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Fall of Phaeton by Sebastiano Ricci. Painted 1703-04.
From the Museo Civico, Belluno


Jul 10, 2006
The “Amber” Beads of Phaeton

Some of the more abstruse mythical traditions recorded in ancient times receive remarkable illumination in the light of modern scientific knowledge concerning certain spectacular atmospheric events.

In one of the most graphic Greek myths, the “son of the sun,” called Phaethon, in a vain attempt to replace his father crashed down from the sky, set the world ablaze, and drowned as he fell into the river Eridanus. As a curious footnote to this popular tale, classical authors commonly noted that Phaethon’s lamenting sisters, the Hesperides, shed tears of amber in this river. As the mythographer, Apollonius Rhodius, explained:

“And all around the maidens, the daughters of Helios, enclosed in tall poplars, wretchedly wail a piteous plaint; and from their eyes they shed on the ground bright drops of amber. These are dried by the sun upon the sand; but whenever the waters of the dark lake flow over the strand before the blast of the wailing wind, then they roll on in a mass into Eridanus with swelling tide.”

That the ancients did not regard this aetiology of amber as incidental to the story can be seen in the fact that they apparently used the presence of amber as a weighty argument in their respective geographical identifications of the mythical river. The popular equation of the Eridanus with either the Po or a river in the far north of Europe thus corresponds with the fact that the Baltic and northern Italy were widely known in ancient days as large repositories of amber. But how does this relate to a parallel tradition, according to which Phaethon fell in Libya? As Pliny noted, “Theophrastus states that amber is dug up in Liguria, while Chares states that Phaethon died in Ethiopia on an island the Greek name of which is the Isle of Ammon, and that here is his shrine and oracle, and here the source of amber.” Again, “Theomenes tells us that close to the Greater Syrtes is the Garden of the Hesperides and a pool called Electrum, where there are poplar trees from the tops of which amber falls into the pool, and is gathered by the daughters of Hesperus.” The trouble is that the oasis alluded to here is decidedly not known as a deposit of amber, so what could these traditions be referring to?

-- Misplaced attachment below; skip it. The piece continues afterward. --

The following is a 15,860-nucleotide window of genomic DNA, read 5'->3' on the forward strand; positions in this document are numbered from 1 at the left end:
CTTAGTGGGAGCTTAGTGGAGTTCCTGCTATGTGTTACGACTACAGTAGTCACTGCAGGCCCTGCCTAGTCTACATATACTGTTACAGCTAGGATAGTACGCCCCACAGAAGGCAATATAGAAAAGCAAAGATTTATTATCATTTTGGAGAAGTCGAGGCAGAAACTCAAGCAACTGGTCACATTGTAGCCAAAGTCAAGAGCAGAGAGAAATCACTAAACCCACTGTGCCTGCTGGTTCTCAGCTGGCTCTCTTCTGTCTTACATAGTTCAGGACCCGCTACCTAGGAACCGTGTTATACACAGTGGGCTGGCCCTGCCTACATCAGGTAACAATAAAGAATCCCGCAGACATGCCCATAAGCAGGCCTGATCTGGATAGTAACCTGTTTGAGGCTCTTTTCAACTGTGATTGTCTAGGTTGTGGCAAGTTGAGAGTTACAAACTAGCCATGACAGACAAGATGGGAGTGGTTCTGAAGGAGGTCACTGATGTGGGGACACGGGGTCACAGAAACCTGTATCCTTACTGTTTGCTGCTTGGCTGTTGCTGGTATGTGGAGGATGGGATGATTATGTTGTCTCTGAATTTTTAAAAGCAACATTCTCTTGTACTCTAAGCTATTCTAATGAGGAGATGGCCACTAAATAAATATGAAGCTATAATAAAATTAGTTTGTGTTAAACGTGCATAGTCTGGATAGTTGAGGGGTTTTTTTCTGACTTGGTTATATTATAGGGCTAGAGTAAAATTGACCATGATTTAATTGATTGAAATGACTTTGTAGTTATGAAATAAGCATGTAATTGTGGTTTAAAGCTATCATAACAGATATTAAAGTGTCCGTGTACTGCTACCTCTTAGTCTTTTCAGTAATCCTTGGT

The key might be that the Greek word routinely translated as “amber,” electron, may not always refer to the fossil glassy resin of trees known as amber. The Greeks were no chemists in the modern sense and there is a distinct possibility that electron may have denoted other minerals with a superficial resemblance to amber. Significantly, the Libyan desert has yielded glassy beads – associated with an impact in the giant Kebira crater – that are now analysed as fulgurites or silica minerals fused in the heat from a lightning strike. The possibility that the Libyan amber associated with Phaethon really was fulguritic in origin wins much likelihood in view of the widespread belief that it was Zeus’ thunderbolt that had brought the demigod down from the sky, as Ovid wrote, “to quench fire with blasting fire.” The superficial incoherence of the ingredients of the myth dissolves on the hypothesis of a catastrophic thunderbolt and it requires no big leap of the imagination that myth-makers could conceive of the transparent substance both of fulgurites and amber as the hardened tears of Phaethon’s companions.

Alternatively, the term electron may have described tectites, glassy spherules formed from the melting and rapid cooling of terrestrial rocks that were vaporised by the high-energy impacts of large meteorites, comets, or asteroids upon the earth; many scholars consider the so-called Libyan Desert glass to be a form of tectite. This, too, makes sense of the myth, as ancient and modern authorities alike have often discerned a strong meteoritic or cometary component in the motif of Phaethon’s fall. Ovid’s description again offers the classic example: “But Phaethon, fire ravaging his ruddy hair, is hurled headlong and falls with a long trail through the air, as sometimes a star from the clear heavens, although it does not fall, still seems to fall.” There is enough evidence to suggest that Ovid was neither original nor alone in this respect and general studies in the field of comparative religion have borne out that the symbolism of lightning and meteors was often fused in the ancient world-view.

The association of Phaethon’s fateful fall with the origin of electron strongly suggests that the formation of this substance as a result of a streak of intense light from the sky – whether a lightning bolt or a meteor – was observed by those that created the myth. Similar knowledge must have obtained in other cultures. The Maya, for instance, regarded the supreme creator, Heart of Sky or Huracan, “Hurricane,” as a triple deity, representative of three types of lightning. As Tedlock observed, two of these “refer not only to shafts of lightning but to fulgurites, glassy stones formed by lightning in sandy soil.”

Contributed by Rens van der Sluijs


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